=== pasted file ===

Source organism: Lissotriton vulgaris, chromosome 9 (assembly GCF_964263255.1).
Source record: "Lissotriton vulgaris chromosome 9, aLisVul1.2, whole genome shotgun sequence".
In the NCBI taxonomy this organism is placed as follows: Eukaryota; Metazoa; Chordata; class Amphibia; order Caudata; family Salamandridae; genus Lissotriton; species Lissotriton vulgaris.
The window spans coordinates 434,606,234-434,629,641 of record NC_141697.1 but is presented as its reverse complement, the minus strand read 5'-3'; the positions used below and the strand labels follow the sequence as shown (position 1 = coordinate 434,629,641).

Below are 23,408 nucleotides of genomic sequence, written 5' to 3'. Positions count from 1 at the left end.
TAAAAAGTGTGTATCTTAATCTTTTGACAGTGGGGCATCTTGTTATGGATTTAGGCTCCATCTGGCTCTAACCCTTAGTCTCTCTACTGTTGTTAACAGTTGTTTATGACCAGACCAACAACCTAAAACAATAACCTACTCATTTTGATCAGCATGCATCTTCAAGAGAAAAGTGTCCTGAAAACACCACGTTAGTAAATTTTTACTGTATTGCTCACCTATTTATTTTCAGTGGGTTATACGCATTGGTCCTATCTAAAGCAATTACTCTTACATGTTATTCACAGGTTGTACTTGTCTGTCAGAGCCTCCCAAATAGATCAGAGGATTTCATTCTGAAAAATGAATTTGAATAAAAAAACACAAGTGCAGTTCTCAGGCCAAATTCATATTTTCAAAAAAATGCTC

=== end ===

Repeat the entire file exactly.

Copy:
Source organism: Lissotriton vulgaris, chromosome 9 (assembly GCF_964263255.1).
Source record: "Lissotriton vulgaris chromosome 9, aLisVul1.2, whole genome shotgun sequence".
In the NCBI taxonomy this organism is placed as follows: Eukaryota; Metazoa; Chordata; class Amphibia; order Caudata; family Salamandridae; genus Lissotriton; species Lissotriton vulgaris.
The window spans coordinates 434,606,234-434,629,641 of record NC_141697.1 but is presented as its reverse complement, the minus strand read 5'-3'; the positions used below and the strand labels follow the sequence as shown (position 1 = coordinate 434,629,641).

Below are 23,408 nucleotides of genomic sequence, written 5' to 3'. Positions count from 1 at the left end.
TAAAAAGTGTGTATCTTAATCTTTTGACAGTGGGGCATCTTGTTATGGATTTAGGCTCCATCTGGCTCTAACCCTTAGTCTCTCTACTGTTGTTAACAGTTGTTTATGACCAGACCAACAACCTAAAACAATAACCTACTCATTTTGATCAGCATGCATCTTCAAGAGAAAAGTGTCCTGAAAACACCACGTTAGTAAATTTTTACTGTATTGCTCACCTATTTATTTTCAGTGGGTTATACGCATTGGTCCTATCTAAAGCAATTACTCTTACATGTTATTCACAGGTTGTACTTGTCTGTCAGAGCCTCCCAAATAGATCAGAGGATTTCATTCTGAAAAATGAATTTGAATAAAAAAACACAAGTGCAGTTCTCAGGCCAAATTCATATTTTCAAAAAAATGCTC